Sudbury Hall is a lovely manor house, closed in winter for conservation purposes. But the Hall houses the National Trust Museum of Childhood in the servants’ wing. It was open to the public when we visited it last week.
The Museum of Childhood is a delight for all ages. We found it fascinating and there are so many toys for kids that it makes it a wonderful family attraction.
The museum has 8 galleries and it’s much bigger than I was expecting it to be. It also shows the way children worked and how school was. There is an array of beautiful old toys and a few modern bits&pieces as well.
These are doll houses, the one from the top is Edwardian from 1910s and the other one is Victorian from 1880s. Doll houses were so important for upper class girls to learn how to run a household. I can’t imagine it was easy to manage a large staff, keep an eye on the finances, decide menus for banquettes and so on.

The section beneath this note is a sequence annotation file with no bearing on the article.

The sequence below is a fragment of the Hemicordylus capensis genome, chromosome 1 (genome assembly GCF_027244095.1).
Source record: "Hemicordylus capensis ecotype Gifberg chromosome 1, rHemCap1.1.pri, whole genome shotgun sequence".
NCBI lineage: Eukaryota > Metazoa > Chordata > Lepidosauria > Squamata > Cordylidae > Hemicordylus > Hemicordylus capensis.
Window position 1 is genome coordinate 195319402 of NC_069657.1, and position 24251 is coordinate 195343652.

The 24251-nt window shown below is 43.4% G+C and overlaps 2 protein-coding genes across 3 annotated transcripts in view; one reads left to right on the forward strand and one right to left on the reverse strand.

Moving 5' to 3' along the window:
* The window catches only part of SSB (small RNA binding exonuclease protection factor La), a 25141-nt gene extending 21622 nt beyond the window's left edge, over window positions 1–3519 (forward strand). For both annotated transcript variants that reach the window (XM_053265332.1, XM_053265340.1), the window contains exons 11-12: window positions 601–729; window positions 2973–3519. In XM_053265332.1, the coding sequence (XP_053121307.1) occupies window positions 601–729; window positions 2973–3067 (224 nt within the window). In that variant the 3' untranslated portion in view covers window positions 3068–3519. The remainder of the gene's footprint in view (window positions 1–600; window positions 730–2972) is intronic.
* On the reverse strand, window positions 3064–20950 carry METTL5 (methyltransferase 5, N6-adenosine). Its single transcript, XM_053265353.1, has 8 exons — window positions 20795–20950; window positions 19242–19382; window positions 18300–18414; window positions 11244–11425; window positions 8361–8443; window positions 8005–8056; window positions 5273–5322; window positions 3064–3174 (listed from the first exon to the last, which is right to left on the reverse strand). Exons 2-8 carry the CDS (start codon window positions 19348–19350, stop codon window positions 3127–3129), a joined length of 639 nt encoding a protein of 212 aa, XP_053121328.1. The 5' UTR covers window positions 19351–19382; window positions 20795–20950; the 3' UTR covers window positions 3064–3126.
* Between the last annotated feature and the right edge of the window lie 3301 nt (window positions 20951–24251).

It was the first time hubby and I saw a peepshow book and it was fascinating. The peepshow book is made out of cards and there is a hole from where one can see the other cards. It creates a 3D image.
These are Christmas crackers from 1910. The company that made them, Tom Smith, began making them in 1847.
This is the ceiling. It was fun to hear others talking and then have a look up to see a child bedroom.
One of the galleries is a classroom. I love the way they look, but I’m sure they weren’t that pleasant 100 years ago.
There is a baby gallery with glass bottles and Victorian nappies. It is quite interesting.
Wooden doll from 1745 – 1765.
Sedan chair from 1880.
The amount of details on these toys is amazing.
Wooden doll, probably made in Germany in the 1710s.
Meccano truck. I had meccano when I was a child, hubby had one too… we both felt excited to see them and then we both felt old. It was funny.
I had a great time at the museum. Have you been there?